Juggernaut: Alpha & Juggernaut: Omega

BY Calum SlingerlandPublished Jan 27, 2015

Many didn't imagine djent to be more than a passing fad in the world of progressive metal beyond its recent growth in popularity. A term coined by Swedish palm-muting progenitors Meshuggah for the distinctive electric guitar sound that bands of the style employ, a new era of acts brought the technique to wider prominence in the late 2000s.
Recognized as one of the first groups from this new school to move from bedroom recording to releasing records commercially, Periphery have always been a step ahead of their competition in writing, recording and self-producing their music. These strengths come together nicely on Juggernaut: Alpha and Juggernaut: Omega, a two-album concept collection that is another fine example of the Maryland metal outfit's impressive musicianship.
For a project that involves two separate records, both complement each other nicely in creating their intended whole. Alpha is the brighter and longer disc of the two, varied in its execution by walking a line between challenging, progressive moments and more accessible fare. While the dissonance of "MK Ultra" and groovy riffing of "Rainbow Gravity" will be familiar to most, it's the soaring choruses and memorable hooks of "Heavy Heart" and the record's title track that highlight the group's increased incorporation of non-metal music while remaining no less inspiring.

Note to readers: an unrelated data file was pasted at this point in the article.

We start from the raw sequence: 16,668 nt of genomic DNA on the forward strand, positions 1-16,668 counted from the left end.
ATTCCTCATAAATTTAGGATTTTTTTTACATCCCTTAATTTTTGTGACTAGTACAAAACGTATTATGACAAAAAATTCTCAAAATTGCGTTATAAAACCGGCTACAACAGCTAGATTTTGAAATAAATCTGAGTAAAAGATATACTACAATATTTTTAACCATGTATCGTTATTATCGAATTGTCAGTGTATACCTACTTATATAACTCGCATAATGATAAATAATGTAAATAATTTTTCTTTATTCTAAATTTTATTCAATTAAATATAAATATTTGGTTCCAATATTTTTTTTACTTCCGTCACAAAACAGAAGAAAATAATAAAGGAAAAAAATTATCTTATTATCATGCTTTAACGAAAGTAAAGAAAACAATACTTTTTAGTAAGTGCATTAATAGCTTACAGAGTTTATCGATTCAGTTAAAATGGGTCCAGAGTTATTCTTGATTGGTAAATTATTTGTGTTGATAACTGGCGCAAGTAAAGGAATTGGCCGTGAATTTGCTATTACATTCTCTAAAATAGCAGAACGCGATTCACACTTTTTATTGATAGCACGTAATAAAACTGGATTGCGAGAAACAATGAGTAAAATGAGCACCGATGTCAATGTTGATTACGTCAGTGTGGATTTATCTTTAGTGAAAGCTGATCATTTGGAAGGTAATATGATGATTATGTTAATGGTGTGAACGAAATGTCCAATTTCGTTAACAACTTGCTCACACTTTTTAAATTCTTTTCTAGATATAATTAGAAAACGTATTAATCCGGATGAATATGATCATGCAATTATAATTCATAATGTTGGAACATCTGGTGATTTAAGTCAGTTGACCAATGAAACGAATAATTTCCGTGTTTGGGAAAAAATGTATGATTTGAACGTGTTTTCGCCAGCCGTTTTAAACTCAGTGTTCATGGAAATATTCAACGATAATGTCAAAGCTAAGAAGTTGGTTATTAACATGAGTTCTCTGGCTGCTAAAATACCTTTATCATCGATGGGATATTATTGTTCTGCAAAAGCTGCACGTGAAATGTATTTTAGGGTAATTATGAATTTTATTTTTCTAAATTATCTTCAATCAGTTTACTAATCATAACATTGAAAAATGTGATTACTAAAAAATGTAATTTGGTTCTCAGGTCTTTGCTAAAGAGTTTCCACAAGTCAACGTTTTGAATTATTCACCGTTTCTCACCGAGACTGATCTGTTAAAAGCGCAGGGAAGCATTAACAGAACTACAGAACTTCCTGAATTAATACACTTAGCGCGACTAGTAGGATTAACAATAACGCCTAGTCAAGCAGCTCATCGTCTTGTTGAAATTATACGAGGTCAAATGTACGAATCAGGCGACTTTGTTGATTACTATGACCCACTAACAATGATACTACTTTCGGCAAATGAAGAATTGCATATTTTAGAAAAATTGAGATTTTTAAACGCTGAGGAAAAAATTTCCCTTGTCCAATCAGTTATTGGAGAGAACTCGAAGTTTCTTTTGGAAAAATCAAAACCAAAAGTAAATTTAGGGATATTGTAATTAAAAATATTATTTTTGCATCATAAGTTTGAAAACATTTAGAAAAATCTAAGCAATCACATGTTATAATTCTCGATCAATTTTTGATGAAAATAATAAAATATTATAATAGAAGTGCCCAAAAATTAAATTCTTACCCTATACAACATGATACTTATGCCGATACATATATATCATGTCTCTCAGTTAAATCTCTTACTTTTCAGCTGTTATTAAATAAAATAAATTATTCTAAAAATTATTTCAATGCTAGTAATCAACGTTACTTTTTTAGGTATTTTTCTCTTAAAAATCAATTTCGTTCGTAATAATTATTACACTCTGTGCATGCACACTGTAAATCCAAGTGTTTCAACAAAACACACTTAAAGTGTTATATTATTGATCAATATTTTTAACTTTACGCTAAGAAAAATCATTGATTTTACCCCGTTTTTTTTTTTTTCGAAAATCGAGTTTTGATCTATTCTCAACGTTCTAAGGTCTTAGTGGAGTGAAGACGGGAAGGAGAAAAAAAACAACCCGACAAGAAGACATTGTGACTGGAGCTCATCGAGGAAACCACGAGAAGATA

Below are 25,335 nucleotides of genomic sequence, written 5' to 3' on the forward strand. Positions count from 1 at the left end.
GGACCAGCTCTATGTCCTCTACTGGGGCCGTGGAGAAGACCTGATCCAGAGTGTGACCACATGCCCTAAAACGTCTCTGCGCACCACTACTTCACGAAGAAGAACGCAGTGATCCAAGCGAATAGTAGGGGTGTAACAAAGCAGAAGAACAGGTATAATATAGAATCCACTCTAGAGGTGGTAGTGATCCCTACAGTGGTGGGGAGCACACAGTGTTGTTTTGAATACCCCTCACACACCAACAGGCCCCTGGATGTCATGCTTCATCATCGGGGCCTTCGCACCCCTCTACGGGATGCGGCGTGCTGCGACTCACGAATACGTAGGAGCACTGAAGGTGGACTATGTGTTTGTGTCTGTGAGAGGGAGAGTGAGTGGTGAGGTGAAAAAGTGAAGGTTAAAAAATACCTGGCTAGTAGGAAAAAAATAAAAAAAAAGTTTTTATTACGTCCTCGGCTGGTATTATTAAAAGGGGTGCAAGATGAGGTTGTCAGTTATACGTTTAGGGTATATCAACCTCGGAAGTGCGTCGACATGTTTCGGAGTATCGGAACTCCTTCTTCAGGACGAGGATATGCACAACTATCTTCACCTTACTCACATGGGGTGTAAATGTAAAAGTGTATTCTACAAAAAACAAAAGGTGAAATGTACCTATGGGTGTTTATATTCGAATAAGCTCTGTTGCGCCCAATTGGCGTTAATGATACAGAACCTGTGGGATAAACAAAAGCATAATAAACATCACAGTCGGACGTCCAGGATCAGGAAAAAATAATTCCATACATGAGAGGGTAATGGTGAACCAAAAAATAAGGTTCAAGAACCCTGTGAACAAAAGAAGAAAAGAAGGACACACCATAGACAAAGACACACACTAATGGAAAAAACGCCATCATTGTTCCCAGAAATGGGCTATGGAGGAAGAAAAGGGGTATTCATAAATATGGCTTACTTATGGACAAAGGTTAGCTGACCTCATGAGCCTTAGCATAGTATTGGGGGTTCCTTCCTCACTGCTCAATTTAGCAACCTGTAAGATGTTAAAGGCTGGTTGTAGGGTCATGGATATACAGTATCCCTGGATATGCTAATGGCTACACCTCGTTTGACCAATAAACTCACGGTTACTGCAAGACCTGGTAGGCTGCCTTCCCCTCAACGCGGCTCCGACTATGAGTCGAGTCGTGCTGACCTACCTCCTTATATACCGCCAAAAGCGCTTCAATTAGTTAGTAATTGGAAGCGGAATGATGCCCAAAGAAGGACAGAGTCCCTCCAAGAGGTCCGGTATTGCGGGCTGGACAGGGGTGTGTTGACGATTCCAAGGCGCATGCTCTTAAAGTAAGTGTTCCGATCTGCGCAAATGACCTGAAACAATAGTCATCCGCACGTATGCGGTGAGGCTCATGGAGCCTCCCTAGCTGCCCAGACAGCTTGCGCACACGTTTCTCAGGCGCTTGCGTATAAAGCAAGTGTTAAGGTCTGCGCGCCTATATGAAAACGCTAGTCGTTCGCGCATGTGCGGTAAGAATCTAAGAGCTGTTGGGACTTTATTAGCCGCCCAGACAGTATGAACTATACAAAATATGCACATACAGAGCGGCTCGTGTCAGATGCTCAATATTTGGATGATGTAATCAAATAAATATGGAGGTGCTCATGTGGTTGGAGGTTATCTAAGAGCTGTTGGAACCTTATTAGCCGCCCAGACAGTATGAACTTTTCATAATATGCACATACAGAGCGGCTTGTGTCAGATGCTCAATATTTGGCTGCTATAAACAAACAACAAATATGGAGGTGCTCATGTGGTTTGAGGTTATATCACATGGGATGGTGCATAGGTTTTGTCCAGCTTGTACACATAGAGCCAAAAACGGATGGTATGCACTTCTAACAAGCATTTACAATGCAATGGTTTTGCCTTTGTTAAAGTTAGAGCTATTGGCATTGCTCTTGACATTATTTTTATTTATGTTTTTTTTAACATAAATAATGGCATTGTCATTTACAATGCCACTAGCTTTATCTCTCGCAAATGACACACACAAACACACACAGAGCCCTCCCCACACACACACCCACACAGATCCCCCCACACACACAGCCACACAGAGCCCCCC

Omega does more than enough to make up for any perceived shortage of metal elements, serving as the yin to Alpha's yang. Apart from the acoustic guitar-dominated "Priestess," crushing riffs aren't in short supply thanks to the jerky chugging of "The Bad Thing," the thrashy "Graveless" and the slow-burning "Hell Below," which comes complete with a tasteful jazz-fusion outro. The highlight is the record's monster of a title track, which packs a wealth of heavy metal thunder, lightning-fast leads and airy ambient textures into its nearly 12-minute runtime.
The group's musical talent remains at a high level. While still not the soundest screamer, vocalist Spencer Sotelo continues to improve, hitting astronomical highs with his impressive range. Easily their most ambitious recording to date, the pieces are in place for Periphery to truly become the Alpha and the Omega when it comes to leading the djent micro-genre into the future.

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